Seminara, C. v. Dershaw, S. (memorandum)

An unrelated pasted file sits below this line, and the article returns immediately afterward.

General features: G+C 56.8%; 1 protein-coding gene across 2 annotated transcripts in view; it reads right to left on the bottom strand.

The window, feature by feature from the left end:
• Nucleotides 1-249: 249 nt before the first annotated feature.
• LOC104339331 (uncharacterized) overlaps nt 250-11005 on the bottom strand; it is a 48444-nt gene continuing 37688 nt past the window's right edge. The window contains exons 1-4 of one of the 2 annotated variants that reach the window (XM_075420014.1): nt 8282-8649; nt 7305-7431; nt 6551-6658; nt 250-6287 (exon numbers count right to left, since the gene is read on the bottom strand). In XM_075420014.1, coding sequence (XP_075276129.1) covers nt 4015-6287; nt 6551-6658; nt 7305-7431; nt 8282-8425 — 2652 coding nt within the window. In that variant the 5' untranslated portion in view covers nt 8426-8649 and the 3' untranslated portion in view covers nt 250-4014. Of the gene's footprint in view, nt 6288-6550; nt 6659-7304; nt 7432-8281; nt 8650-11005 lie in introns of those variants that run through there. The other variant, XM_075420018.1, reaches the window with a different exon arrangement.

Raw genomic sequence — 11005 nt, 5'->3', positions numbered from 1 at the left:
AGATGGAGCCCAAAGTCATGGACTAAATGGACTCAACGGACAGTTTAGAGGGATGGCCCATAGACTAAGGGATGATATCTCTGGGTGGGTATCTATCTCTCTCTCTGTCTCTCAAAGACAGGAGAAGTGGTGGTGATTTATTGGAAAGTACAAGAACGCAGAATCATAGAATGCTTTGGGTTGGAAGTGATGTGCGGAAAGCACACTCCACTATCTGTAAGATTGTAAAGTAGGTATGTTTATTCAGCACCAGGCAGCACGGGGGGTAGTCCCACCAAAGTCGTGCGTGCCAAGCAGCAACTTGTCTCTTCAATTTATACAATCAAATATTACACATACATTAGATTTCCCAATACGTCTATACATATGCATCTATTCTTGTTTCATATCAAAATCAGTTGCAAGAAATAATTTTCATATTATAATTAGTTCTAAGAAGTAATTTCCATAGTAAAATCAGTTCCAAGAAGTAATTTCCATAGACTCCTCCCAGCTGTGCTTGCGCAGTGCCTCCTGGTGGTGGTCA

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J-S29001-18 NON-PRECEDENTIAL DECISION - SEE SUPERIOR COURT I.O.P. 65.37 MELISSA SEMINARA AND CARMELO SEMINARA Appellant v. STUART DERSHAW, M.D. JOHN STACK, M.D. HOLY REDEEMER WOMEN’S CARE OF MONTGOMERY COUNTY AND HOLY REDEEMER HOSPITAL AND MEDICAL CENTER. : : : : : : : : : : : : : : IN THE SUPERIOR COURT OF PENNSYLVANIA No. 3846 EDA 2017 Appeal from the Order October 25, 2017 In the Court of Common Pleas of Montgomery County Civil Division at No(s): No. 2014-31546 BEFORE: PANELLA, J., MURRAY, J., and STEVENS*, P.J.E. MEMORANDUM BY PANELLA, J. FILED AUGUST 31, 2018 Melissa and Carmelo Seminara appeal pro se from the order entered in the Montgomery County Court of Common Pleas, granting summary judgment in favor of Stuart Dershaw, M.D., John Stack, M.D., Holy Redeemer Women’s Care of Montgomery County, and Holy Redeemer Hospital and Medical Center (collectively, Appellees). We affirm. The relevant facts and procedural history of this case are as follows. On December 11, 2003, Mrs. Seminara underwent a cesarean section operation (“C-section”) at Holy Redeemer Hospital and Medical Center. Mrs. Seminara consulted with various medical professionals following the surgery, complaining that she “didn’t feel normal.” The Seminaras’ Amended ____________________________________ * Former Justice specially assigned to the Superior Court. J-S29001-18 Complaint, filed 7/20/15, at 9. Mrs. Seminara consulted with several doctors about her illness, which she claimed presented symptoms including: “TIA mini strokes, cerebral ischemia, brain injury, seizures, neuropathy, damage and impairment in and to various organs, heart arrhythmias, frequent infections, etc.” Id., at 13. Mrs. Seminara eventually became convinced her ailments were due to a surgical sponge left inside of her body during her C-section, which doctors were unable to confirm even after several radiological scans and procedures. On November 26, 2014, the Seminaras filed a pro se complaint asking for a judgment of $20,000,000.00 against Appellees, based on the allegation that a surgical sponge was left in Mrs. Seminara’s body during the C-section. The Seminaras later filed an amended complaint, alleging negligence against each Appellee based on the alleged failure to remove the sponge following the operation, and for inadequate medical care thereafter. The amended complaint also included Mr. Seminara’s loss of consortium claim. The Seminaras also filed identical certificates of merit as to each Appellee, which stated medical expert testimony was not necessary for prosecution of their claims, based on the doctrine of res ipsa loquitur. Appellees filed preliminary objections, which were sustained as to the Seminaras’ claims of defamation and wanton conduct. Appellees then filed answers and new matter. Following the discovery deadline, Appellees filed a motion for summary judgment, alleging the Seminaras’ claims were barred by the statute of limitations, and that the Seminaras failed to set forth a prima -2- J-S29001-18 facie claim of medical malpractice. The court granted the motion, and dismissed the Seminaras’ claims. The Seminaras filed a timely notice of appeal and complied with the dictates of Pa.R.A.P. 1925(b). This appeal is now before us. The Seminaras primarily argue that material disputed facts exist as to whether the medical providers breached their duty of care. They assert Appellees acted in bad faith by withholding relevant discovery information, and thus sabotaging the Seminaras’ claims. Nevertheless, they claim they provided sufficient evidence to show Appellees’ negligence, and that under the doctrine of res ipsa loquitor, the Seminaras did not need to submit medical expert testimony to support their claims. The Seminaras also dispute the court’s finding that they failed to file their complaint within the statute of limitations. They claim they were unaware until 2012 of the surgical sponge left in Mrs. Seminara’s body following her Csection. They request this Court vacate the trial court’s order granting Appellees’ motion for summary judgment, and remand for a trial. We decline to do so. We review a challenge to the entry of summary judgment as follows. [We] may disturb the order of the trial court only where it is established that the court committed an error of law or abused its discretion. As with all questions of law, our review is plenary. In evaluating the trial court’s decision to enter summary judgment, we focus on the legal standard articulated in the summary judgment rule. The rule states that where there is no genuine issue of material fact and the moving party is entitled to relief as a matter of law, summary judgment may be entered. -3- J-S29001-18 Where the nonmoving party bears the burden of proof on an issue, he may not merely rely on his pleadings or answers in order to survive summary judgment. Failure of a non-moving party to adduce sufficient evidence on an issue essential to his case and on which he bears the burden of proof establishes the entitlement of the moving party to judgment as a matter of law. Lastly, we will review the record in the light most favorable to the nonmoving party, and all doubts as to the existence of a genuine issue of material fact must be resolved against the moving party. E.R. Linde Constr. Corp. v. Goodwin, 68 A.3d 346, 349 (Pa. Super. 2013) (citations omitted). The statute of limitations for a medical malpractice action is two years. See 42 Pa.C.S.A. § 5524. The discovery rule may toll the statute of limitations where an injury or its cause is not known or reasonably knowable. See Nicolaou v. Martin, 153 A.3d 383, 389 (Pa. Super. 2016). However, the discovery rule will only toll the statute of limitations “until a plaintiff could reasonably discover the cause of his injury in cases where the connection between the injury and the conduct of another is not apparent.” Id. (citations omitted). The purpose of the discovery rule has been to exclude from the running of the statute of limitations that period of time during which a party who has not suffered an immediately ascertainable injury is reasonably unaware he has been injured, so that he has essentially the same rights as those who have suffered such an injury. Fine v. Checcio, 870 A.2d 850, 858 (Pa. 2005) (citation omitted). A medical malpractice claim sounding in negligence requires proof of the same elements as in an ordinary negligence claim. K.H. ex rel. H.S. v. Kumar, 122 A.3d 1080, 1093 (Pa. Super. 2015). “[T]o prevail in a medical -4- J-S29001-18 malpractice action, a plaintiff must establish a duty owed by the physician to the patient, a breach of that duty by the physician, that the breach was the proximate cause of the harm suffered, and [that] the damages suffered were a direct result of the harm.” Id. (citation omitted). Our courts have held that because the complexities of the human body place questions as to the cause of pain or injury beyond the knowledge of the average layperson, a medical malpractice plaintiff generally must produce the opinion of a medical expert to demonstrate the elements of his cause of action. Miller v. Sacred Heart Hosp., 753 A.2d 829, 833 (Pa. Super. 2000) (citation and internal quotation marks omitted). We have carefully reviewed the parties’ briefs, the certified record, the relevant law, and the well-written opinion of the Honorable Richard P. Haaz, and we conclude the Seminaras’ claims merit no relief. The trial court, in its February 8, 2018 opinion, thoroughly reviewed the Seminaras’ claims presented on appeal. The opinion accurately and comprehensively disposes of those issues, with appropriate references to the record and without legal error. Therefore, we affirm on that basis. See Trial Court Opinion, dated 2/8/18, at 1-15. Order affirmed. Judgment Entered. Joseph D. Seletyn, Esq. Prothonotary Date: 8/31/18 -5- 10:08 AM Circulated 08/28/2018 2014-31546-0088 Opinion, Page 1 COURT OF COMMON PLEAS MONTGOMERY COUNTY, PENNSYLVANIA CIVIL ACTION MELISSA SEMINARA and CARMELO SEMINARA No. 2014-31546 Plaintiffs v. 3846 EDA 2017 STUART DERSHA W, M.D., JOHN ST ACK, M.D., HOLY REDEEMER WOMENS CARE OF MONTGOMERY COUNTY, and HOLY REDEEMER HEALTH SYSTEM d/b/a HOLY REDEEMER HOSPITAL AND MEDICAL CENTER 111 IP.Ql IJll 11 2014-31546-0088 2/91201812:04 PM # 11650041 Rcpt#Z3325675 Fee:$0 .00 Opinion Main (Public) MonlCo Prothonotary Defendants OPINION February 8, 2018 HAAZ,J. INTRODUCTION AND BACKGROUND Plaintiffs, Melissa Seminara (Mrs. Seminara) and Carmelo Seminara (Mr. Seminara), appeal this court's October 27, 2017 Amended Order granting Defendants' summary judgment motion and dismissing all claims against Defendants Stuart Dershaw, M.D., John Stack, M.D., Holy Redeemer Women's Care of Montgomery County (Holy Redeemer Women's Care), and Holy Redeemer Health System (Holy Redeemer). Plaintiffs filed a pro se Complaint on November 26, 2014. Plaintiffs then filed an Amended Complaint on July 21, 2015 alleging that Defendants Stack and Dershaw, as agents of Defendants Holy Reedemer Women's Care and Holy Redeemer, provided sub-standard medical care by failing to remove a surgical sponge following Mrs. Seminara's cesarean section on December 11, 2003 and by failing to provide adequate follow-up care. Plaintiff's Amended 1 /r / 2014-31546-0088 Opinion, Page 2 Complaint alleges four counts of negligence, one against each of the named defendants. The Amended Complaint alleges that as a direct and proximate result of the sub-standard medical care provided by Defendants, Mrs. Seminara suffered from "injuries and disability including but not limited to [Transient Ischemic Attacks], cerebral ischemia, brain injury, seizures, neuropathy, damage and impairment in and to various organs, heart arrhythmias, frequent infections, etc." (Amended Complaint 1 4.2). The Amended Complaint also includes a claim of loss of consortium on behalf of Mr. Seminara. (Amended Complaint 13.13). On June 12, 2015, Plaintiffs filed four certificates of merit regarding each of the four Defendants. All four of these certificates of merit state that "the expert testimony of an appropriate licensed professional is unnecessary for prosecution of the claim against this defendant. I am basing my response on re[s] ipsa loquitur." Defendants' preliminary objections to claims of defamation and "wanton" conduct in the Amended Complaint were sustained on December 3, 2015. On December 23, 2015, all four Defendants filed Answers and New Matters, with Holy Redeemer and Holy Redeemer Women's Care filing jointly. On June 28, 2016, the court entered an order setting a discovery deadline of January 1, 2017. Defendants filed a motion for summary judgment on July 20, 2017. Plaintiffs filed a response to the motion on July 28, 2017. The court granted Defendants' motions for summary judgment on October 25, 2017. The court entered an amended order granting Defendants' motions and stating specifically that all claims against all Defendants were dismissed on October 27, 2017. On November 17, 2017 Plaintiffs filed a notice of appeal to the Superior Court. On November 20, 2017 the court entered an order directing Plaintiffs to file a concise statement of 2 2014-31546-0088 Opinion, Page 3 errors complained of on appeal pursuant to Pa.R.A.P. l 925(b). On December 7, 2017 Plaintiffs filed a statement of matters complained of on appeal setting forth the following issues: Did the [trial court] err by giving absolutely no basis or reasoning for granting Summary Judgment for Defendant and dismissing case? Plaintiff is left with only option to try and cover every issue in Summary Judgment so that all non-documented questions/issues on this statement are not waived. Does it set a precedent against Plaintiff to grant waiver using a question not listed on their statement of issues? Did the [trial court] err in dismissing this case for insufficient evidence where a preponderance of admissible and inferred evidence showed that Defendants left a foreign body sponge in Plaintiff Melissa Seminara during a C-section, especially where a Jury or layman would have concluded that? Was it an error in claiming Res lpsa Loquitor could not be applied or that it should be dismissed because an expert witness was not furnished? The [trial court] erred, all requirements of Res lpsa were met. It also meets the exception as it relates to the Discovery rule. Did the [trial court] err in finding that there was no genuine issue as to any material fact for a jury to consider and that Defense was entitled to Judgment as a matter of law under PA Rule 1035.2? Was it error in dismissing this case for insufficient evidence where the Plaintiff established prima facie evidence? The trial court erred as a matter of fact by assuming Plaintiff Melissa Seminara was not injured due to Medical Malpractice and the negligence of Defendants, regardless of evidence and material fact in file along with a layman's ability to see the error and dismissing all claims. (Similar to above but covering separately prima facie ). Did the [trial court] err in granting Summary Judgment for Defense either without regard for or review of Plaintiffs Answer in Opposition to Motion for Summary Judgment and then Amended Order 2 days later to include it? Why wasn't a hearing scheduled? Did the [trial court] err in granting Summary Judgment for Defense and ignoring Statute of Limitations Requirements, Statute of Repose and Discovery Rule as it applies to Foreign Bodies? Additionally, for failure to not recognize Plaintiffs continuing quest for treatment and diagnosis, despite doctors repeatedly diagnosing and undiagnosing her? Did the [trial court] err in not allowing Plaintiff their due right to trial by Jury? The trial court erred by depriving them of their rights to an impartial hearing by a jury and Judge. Regardless of the minimal amount of Medical Malpractice claims allowed to go through in Montgomery County and much smaller amount with a fair chance at winning, Plaintiff is still entitled to a fair trial. 3 2014-31546-0088 Opinion, Page 4 Did the [trial court] err and show prejudice against Pro se Plaintiff? Pro se Plaintiff was warned they had to meet all the requirements of the case and has done that but feels trial court granted Summary Judgment for Defense slighting the Plaintiff with the opportunity of presenting case to a jury. The trial court erred by denying same treatment, fairness and access to the legal system and jury trial that someone with an attorney would be ensured of. Did the [trial court] err when it failed to adhere to the law of the case when it granted Summary Judgment in favor of the Defendants and against Plaintiffs on essentially all the same arguments the court had denied Preliminary Objections and Motions to Dismiss? Did the [trial court] err in granting Defense Summary Judgment and overlook Defense's complete failure to cooperate and tum over requested Discovery and Documentation to Plaintiffs? The [trial court] erred by not finding Defendants violated the rules of the case and denying the Plaintiffs their right to Discovery and Documentation to be provided. It should also be noted that issue is taken to the fact that Order of Summary Judgment (first one) was given one day prior to the end of the 30-day period Plaintiff gave Defense for Documentation Production and Interrogatories before they stated Motion was to be filed. This had been after 3 requests (all of which were filed with court as well). It is also Plaintiffs stance that court erred in allowing Defendants to not have to bear any weight of Burden of Proof when the law clearly states they should. (Alterations in original). FACTUAL BACKGROUND Mrs. Seminara underwent a cesarean section on December 11, 2003 which was performed by Defendant Dershaw of Holy Redeemer Women's Care at Holy Redeemer. (Amended Cornplaint j'[ 3.2, 3.4, 3.5; Mrs. Seminara Dep. at 22:11-14). Plaintiffs allege that Defendant Dershaw negligently failed to remove a surgical sponge and other surgical materials from Mrs. Seminara's body following the surgery. (Amended Complaint f 3.3). Plaintiffs allege that Defendant Stack, also of Holy Redeemer Women's Care at Holy Redeemer, provided substandard medical care by delaying the procedure, causing it to be rushed, failing to employ proper "storage, handling, and counting of sponges, gauze and other surgical materials prior to 4 2014-31546-0088 Opinion, Page 5 their use in cesarean surgery" and then providing subs-standard follow-up care. (Amended Complaint 112,3,4,5 of Negligence Count against Defendant Stack). A few days after the surgery Mrs. Seminara noticed she was not recovering as expected. (Answer to Motion , 20). Plaintiffs repeatedly insisted that "it didn't feel normal and [Mrs. Seminara] was not progressing positively or improving." (Amended Complaint 1 5 of Negligence Count against Defendant Dershaw). Mrs. Seminara testified that "in the beginning ... my husband was trying to figure out what went wrong." (Mrs. Seminara Dep. at 22:23-24). On February 4, 2004, Mrs. Seminara underwent an MRI which she alleges showed a retained sponge in her abdomen. (Answer to Motion, 28; Answer to Motion Ex. "B"). The radiologist at the time indicated to her that the MRI image was a tampon. (Mrs. Seminara Dep. at 49:6-11; 149:3-8). Mrs. Seminara stated she did not believe this because the object was not in the vaginal region, though it is unclear at what point she came to this conclusion. (Mrs. Seminara Dep. at 49:9-11 ). On December 9, 2005, Plaintiffs filed a Writ of Summons against Defendants Holy Redeemer Women's Care and Holy Redeemer alleging medical malpractice. (Motion Ex. "F"). Mr. Seminara testified that this action was related to the allegedly sub-standard medical care that these Defendants provided during Mrs. Seminara's cesarean section in 2003. (Mr. Seminara Dep. at 93:6-9). Mr. Seminara also testified that Plaintiffs filed the Writ of Summons in 2005 to ensure their time to file a claim within the period prescribed by the applicable statute of limitations did not lapse. (Mr. Seminara Dep. at 92: 13-20). Plaintiffs never filed a complaint in that action and a judgment of non pros was ultimately entered on April 10, 2006. (December term, 2005, Case No. 1038, Philadelphia Court of Common Pleas). s 2014-31546-0088 Opinion, Page 6 In January or February 2009, Mrs. Seminara observed a note from Dr. Michael Birbaum, a reproductive endocrinologist, to Dr. Reid-Fighera, a rheumatologist, suggesting she may have a retained sponge inside her abdomen. (Mrs. Seminara Dep. at 26:18-27:23; 30:6; 39:1-8; Motion Ex. "Z"). Plaintiff discussed this with Dr. Kaufman, her infectious disease physician, whom Plaintiff claims did not believe she had a retained sponge. (Mrs. Seminara Dep. at 39:20-24). Later in 2009 Mrs. Seminara's primary care physician, Dr. Douglas Kimmel, referred her to Dr. Ernest Rosato at the University of Pennsylvania to further investigate the possibility of a retained foreign body from the cesarean section. (Id. at 79:8-23). Plaintiff testified that after performing "one, maybe two scans" Dr. Rosato concluded that there was no foreign body in Mrs. Seminara. (Id. at 80:3-84:11). Mrs. Seminara then consulted with another obstetrician-gynecologist, Dr. Saul Jeck, in 2010 as she pursued her investigation of a retained sponge. (Id at 85: 18-86:20). After performing some radiological studies, Dr. Jeck was unable to confirm the presence of a retained sponge. (Id. at 99:2-20). In May 2010, Mrs. Seminara was evaluated by Dr. Ehab Akkary, a surgeon specializing in retained foreign bodies. (Id. at 101:4-102:24). Dr. Akkary evaluated Mrs. Seminara's prior radiological studies as well as a recent CT scan that was ordered for a suspected hemangioma. (Motion Ex. "Q," Dr. Akkary's post-operative report). On November 16, 2010, Dr. Akk.ary performed a laparoscopic exploratory surgery to remove the mass on the "posterior aspect of the right lobe of the liver" he suspected to be a hemangioma. Id Dr. Akkary informed Mrs. Seminara that "this might not be a retained sponge, and that all of the studies are consistent with a hemangioma, however, if the hemangioma is symptomatic ... and affecting her quality of life, 6 2014-31546-0088 Opinion, Page 7 then it will be reasonable to excise it." Id. During the surgery Dr. Akkary cut a vein that was emerging from the mass and had to use surgical staples to stop the bleeding. Id. The pathology report of the excised mass indicated that it was not a sponge. (Motion Ex. Mrs. Seminara testified that Dr. Akkary later "R"; Mrs. Seminara Dep. at 130:17-133:15). contradicted himself on this point, but there is nothing in the record to indicate that. (Mrs. Seminara Dep. at 130: 17-20). On March 8, 2011, Mrs. Seminara underwent surgery to remove her gall bladder which was performed by Dr. Luca Giordano. (Motion Ex. "T"). Surgical clips were used during this surgery and a follow-up CT scan performed on March 15, 2011 showed that these clips remained "along the posterior margin of the right hepatic lobe." (Motion Ex. "U"). On November 26, 2012, Mrs. Seminara underwent an exploratory laparotomy which was performed by Dr. Michael Wayne. (Motion Ex. "W"; Ex. "X"). Dr. Wayne's operative report indicates that he removed "staple material" and "metallic clips." (Motion Ex. "X"). The subsequent pathology report indicates that the material removed was soft tissue, the largest piece having staple material inside. (Motion Ex. "Y"). The final diagnosis in the pathology report indicates "[pjerihepatic foreign body; [f]ibroadipose tissue with staples and old hemorrhage." Id. Although Mrs. Seminara stated Dr. Wayne told her he found a sponge during a follow-up visit, this statement is not reflected in any of the records. (Mrs. Seminara Dep. at 215: 1-216:21 ). Plaintiff filed the instant action on November 26, 2014. DISCUSSION A motion for summary judgment shall be granted if the documents of record show there is no genuine issue as to any material fact and the moving party is entitled to judgment as a matter of law. Pa.R.C.P. 1035.2(1); Bank of America, NA. v. Gibson, 102 A.3d 462, 465 (Pa. 7 2014-31546-0088 Opinion, Page 8 Super. 2014). The court must restrict its review to material filed in support of and in opposition to the motion for summary judgment and to uncontroverted allegations in the pleadings. Pa.R.C.P. I 035.1; Overly v. Kass, 554 A.2d 970, 972 (Pa. Super. 1989). "Parties seeking to avoid the entry of summary judgment against them may not rest upon averments contained in their pleadings; rather, they are required to show, by depositions, answers to interrogatories, admissions or affidavits that there is a genuine issue for trial].]" Overly, supra, 554 A.2d at 972. "[Wjhere the non-moving party fails to adduce sufficient evidence to establish the existence of an element essential to his case and on which he bears the burden of proof, then the moving party is entitled to judgment as a matter of law." Ertel v. Patriot-News Co., 674 A.2d 1038, 1042 (Pa. 1996). An action to recover damages for personal injuries has a two-year statute of limitations. 42 Pa.C.S.A. § 5524. "Generally, a cause of action first accrues when a party is injured," however, "[t]he discovery rule is a judicially created exception that tolls the running of the applicable statute of limitations when an injury or its cause was not known or reasonably knowable ... If the injured party could not ascertain he was injured and by what cause within the limitations period, 'despite the exercise of reasonable diligence,' then the discovery rule is appropriate." Nicolaou v. Martin, 153 A.3d 383, 389 (Pa. Super. 2016) (quoting Simon v. Wyeth Pharm, Inc., 989 A.2d 356, 365 (Pa. Super. 2009)). The burden is on the party invoking the discovery rule, in this case Plaintiffs, to show that they acted with reasonable diligence in determining the fact and cause of the injury but were unable to ascertain it. Id "[T]here must be some reason to awaken inquiry and direct diligence in the channel in which it would be successful. This is what is meant by reasonable diligence." Id. at 391 (quoting Fine v. Checcio, D.D.S., 870 A.2d 850, 858 (Pa. 2005)). "[O]nce the plaintiff becomes aware of the injury and 8 2014-31546-0088 Opinion, Page 9 who occasioned ii, she is under a duty to investigate the matter and commence a cause of action." Caro v. Glah, 867 A.2d 531, 534 (Pa. Super. 2004) (quoting Burton-Lister v. Sigel, Sivitz and Lebed Assoc., 798 A.2d 231, 237 (Pa. Super. 2002)) (emphasis in original). Here, Plaintiffs did not commence a cause of action until November 26, 2014. Accordingly, it is necessary to examine the undisputed facts of record to determine if Mrs. Seminara could not ascertain she was injured and by what cause despite the exercise of due diligence before November 26, 2012. Mrs. Seminara claims she had no notice of the cause of her injury until the exploratory laparotomy performed by Dr. Wayne on November 26, 2012. This is belied by the undisputed facts of record. Mrs. Seminara alleges she was not recovering properly almost immediately after her 2003 cesarean section and suspected that Defendants had deviated from the standard of care. The pain in her abdomen was severe enough to cause her to undergo an MRI on February 4, 2004 to investigate her concern. Plaintiffs then filed a Writ of Summons in 2005 alleging medical malpractice which Mr. Seminara testified was related to the cesarean section. 1 Plaintiffs were aware of the injury and had formed a belief that Defendants had caused it by 2005. Though Plaintiffs may not have known the exact cause of the injury, they commenced an action which allowed them to utilize discovery procedures to investigate further details. The discovery rule does not toll the statute of limitations all the way to the point where a plaintiff knows the precise medical cause of her injury. Groover v. Riddle Mem 'l Hosp., 516 A.2d 53, 57 (Pa. 1986). In Groover, plaintiff received an injection in her right buttock while in the hospital sometime between March 25, 1979 and April 3, 1979. From the time of the injection plaintiff began to suffer pain and loss of control in her right leg. She consulted with various doctors over the next several years in an attempt to ascertain the problem with her leg. None of these doctors 1 December term, 2005, Case No. 1038, Philadelphia Court of Common Pleas; 9 see also Mr. Seminara Dep. at 93:6-9. 2014-31546-0088 Opinion, Page 10 were able to diagnose the source of the problem. In June 1983, a doctor informed her that the pain in her leg was due to a sciatic nerve injury caused by the injection she received in 1979. On September 3, 1983, plaintiff filed suit against the hospital and the physician who applied the injection. The trial court granted summary judgment in favor of defendants finding that the claim was filed beyond the statute of limitations. Plaintiff appealed and argued that the statute of limitations was tolled by the discovery rule on the grounds that various doctors were unable to identify the cause of her injury until June 1983. The superior court affirmed the trial court's grant of summary judgment finding that the statute of limitations began to accrue the day plaintiff received the painful debilitating injection. The superior court reasoned that plaintiff knew or reasonably should have known that she was injured and that the injury "was occasioned by a discrete medical procedure." Id. (quoting Held v. Neft, 507 A.2d 839, 841 (Pa. Super. 1986)). Here, Mrs. Seminara began to investigate the specific possibility of a retained sponge related to her 2003 cesarean section in 2009. Mrs. Seminara reviewed a note in 2009 from Dr. Birbaum which suggested she may have a retained sponge. She then consulted with Dr. Kimmel, Dr. Kaufman and Dr. Rosato later in 2009 regarding her concern of a retained sponge. She consulted with Dr. Jeck and Dr. Akkary in 2010 about a retained sponge. These undisputed facts all occurred four or more years before she commenced suit in 2014 claiming negligence arising from a retained sponge from her 2003 cesarean section. Although Mrs. Seminara consulted with a number of doctors who informed her she did not have a retained sponge, the discovery rule did not toll the statute of limitations simply because Mrs. Seminara's subsequent treating physicians did not know the cause of her injuries. See, e.g., Groover, supra, 516 A.2d at 57. Mrs. Seminara may not have been certain of the exact foreign body allegedly in her abdomen by 2009, but she 10 2014-31546-0088 Opinion, Page 11 did have knowledge of her injury, a belief as to the operative cause of her injury and a belief as to the causal relationship between her injury and the operative conduct. See Bigansky v. Thomas Jefferson Univ. Hosp., 658 A.2d 423, 427 (Pa. 1995). Plaintiffs filed the original complaint on November 26, 2014, almost eleven years after her cesarean section performed in 2003. The undisputed facts established she specifically investigated her belief regarding a retained foreign body in 2009 and 2010. Where "reasonable minds would not differ in finding that a party knew or should have known on the exercise of reasonable diligence of his injury and its cause, the court determines that the discovery rule does not apply as a matter of law." Fine, supra, 870 A.2d at 858. In the instant matter, the court properly found that Plaintiffs' claim was filed years beyond the statute of limitations as a matter oflaw and summary judgment in favor of Defendants was appropriate. Additionally, the court finds in this case Plaintiffs were required to produce an expert report or testimony and that the lack of such an expert was fatal to their claim. "Medical malpractice consists of a negligent or unskillful performance by a physician of the duties which are devolved and incumbent upon him on account of his relations with his patients, or of a want of proper care and skill in the performance of a professional act." Quinby v. Plumsteadville Family Practice, Inc., 907 A.2d l 061, l 070 (Pa. 2006). Since medical malpractice is a form of negligence, Plaintiffs were required to demonstrate the elements of a negligence action: a duty owed by the physician to the patient, a breach of that duty, that the breach was the proximate cause of Plaintiffs' harm and that the damages suffered were a direct result of that harm. Id Further, "[wjith all but the most self-evident medical malpractice actions there is also the added requirement that plaintiff must provide a medical expert who will testify as to the elements of duty, breach, and causation." Id. at 1070- 71. 11 2014-31546-0088 Opinion, Page 12 Here, Plaintiffs provided no such expert but claim that the doctrine of res ipsa loquitor applies in this case which would allow a jury to infer negligence from the circumstances surrounding the injury. Res ipsa loquitor is "a rule that provides that a plaintiff may satisfy his burden of producing evidence of a defendant's negligence by proving that he has been injured by a casualty of a sort that normally would not have occurred in the absence of the defendant's negligence." Id. at 1071. Its applicability is not precluded by the mere fact that the negligence is related to a medical problem. Id. at 1072. In this case, however, res ipsa loquitor is not applicable. The Supreme Court has formulated the evidentiary doctrine of res ipsa loquitor, in pertinent part, as follows: (1) It may be inferred that harm suffered by the plaintiff is caused by negligence of the defendant when (a) the event is of a kind which ordinarily does not occur in the absence of negligence; (b) other responsible causes, including the conduct of the plaintiff and third persons, are sufficiently eliminated by the evidence; and ( c) the indicated negligence is within the scope of the defendant's duty to the plaintiff. [Id. at l 071 (quoting Restatement (Second) of Torts§ 3280).] Ordinarily, a surgical sponge left in a patient would allow a fact-finder to infer negligence without the requirement of expert testimony. Mrs. Seminara consulted with many medical experts following her cesarean section. Those physicians could not agree that she had retained a foreign body from the procedure, or even that she had retained a foreign body at all. Her doctors disputed how to interpret the various radiological scans that she underwent. The pathology report following the November 26, 2012 surgery with Dr. Wayne did not indicate the 12 2014-31546-0088 Opinion, Page 13 removed tissue was a surgical sponge. It is not "self-evident" that a sponge was left in Mrs. Seminara as a result of her 2003 procedure or whether the material extracted by Dr. Wayne was related to her 2003 cesarean section as opposed to Mrs. Seminara's 2010 surgery with Dr. Akkary or to her 2011 surgery to remove her gallbladder with Dr. Giordano. The determination of exactly what material was found and the necessary causal link between any retained foreign body and her 2003 cesarean section is not self-evident, requires expert testimony and cannot be reasonably inferred from the surrounding circumstances. This is especially true due to the passage of significant time and two subsequent surgeries to her abdominal region. Simply stated, other responsible causes, including the conduct of third parties, cannot be sufficiently eliminated by the circumstances without expert testimony. Id. Res ipsa loquitor does not apply to the factual record in this case. Further, Plaintiffs are also required to present expert testimony to show the harm she suffered was a factual cause of the alleged retained foreign body from 2003. It is not self-evident that Mrs. Seminara's transient ischemic attacks, cerebral ischemia, brain injury, seizures, neuropathy, damage and impairment in and to various organs, heart arrhythmias, and frequent infections were causally related to any alleged negligence.2 In a medical malpractice action expert testimony as to causation is required unless there is an "obvious causal relationship." Grossman v. Barke, 868 A.2d 561, 567 (Pa. Super. 2005) (quoting Matthews v. Clarion Hosp., 742 A.2d 1111, 1112 (Pa. Super 1999)). "An obvious causal relationship exists where the injuries are either an 'immediate and direct' or the 'natural and probable' result of the alleged negligent act." Id. (quoting Matthews, supra, 742 A.2d at 1112). Here, the causal relationship between the harm Mrs. Seminara suffered and the alleged retained foreign body is not obvious and expert testimony was required to establish it. 2 See Amended Complaint ,i 4.2, setting forth the injuries she claims were caused by the retained sponge. 13 2014-31546-0088 Opinion, Page 14 In Grossman, plaintiff was consulting with a physician to obtain a pre-examination for a knee replacement. Plaintiff was sixty-nine years old, just over five feet tall, weighed approximately 300 pounds and suffered from diabetes. At the time of the consultation plaintiff had sutures in her ankle from a previous surgical procedure. Plaintiff was sitting on the examination table as defendant left the room to get a suture removal kit when plaintiff became dizzy, fell from the table and fractured her pelvis. surgeries. The fractured pelvis required several Plaintiff suffered complications including a bacterial infection which ultimately required the removal of her hip. Plaintiffs medical expert testified that plaintiffs case was "one of basic negligence as opposed to medical malpractice." Id at 564. The trial court granted defendant's motion for summary judgment because plaintiff did not present the requisite expert medical testimony to prove her claim of medical malpractice. Plaintiff appealed and the superior held that expert testimony was required to establish both a deviation from the standard of care and the causal relationship between plaintiff's injuries and the alleged negligence. Id. at 571. The superior court found that the causal relationship between the harm suffered by plaintiff in Grossman, the fracture of plaintiffs pelvis and the bacterial infection leading to the eventual removal of plaintiffs hip, was neither "immediate and direct" nor the "natural and probable" result of the alleged negligent act. Id. The same is true here. A lay juror would require the aid of expert medical testimony to conclude that Mrs. Seminara's claimed injuries of transient ischemic attacks, cerebral ischemia, brain injury, seizures, neuropathy, damage and impairment in and to various organs, heart arrhythmias and frequent infections were caused by a retained surgical sponge or foreign body. Such a causal relationship, if one exists, is not obvious. CONCLUSION 14 2014-31546-0088 Opinion, Page 15 Accordingly, the court respectfully recommends that its October 27, 2017 Amended Order granting summary judgment in favor of Defendants be AFFIRMED. BY THE COURT II I J Copies sent onJ/t)1dto: Melissa Seminara, pro se Carmelo Seminara, pro se Amalia V. Romanowicz, Esquire Albert Bryan Tomlinson, Esquire Court Administration cL-c __,____?t.3 - Secretary ' 15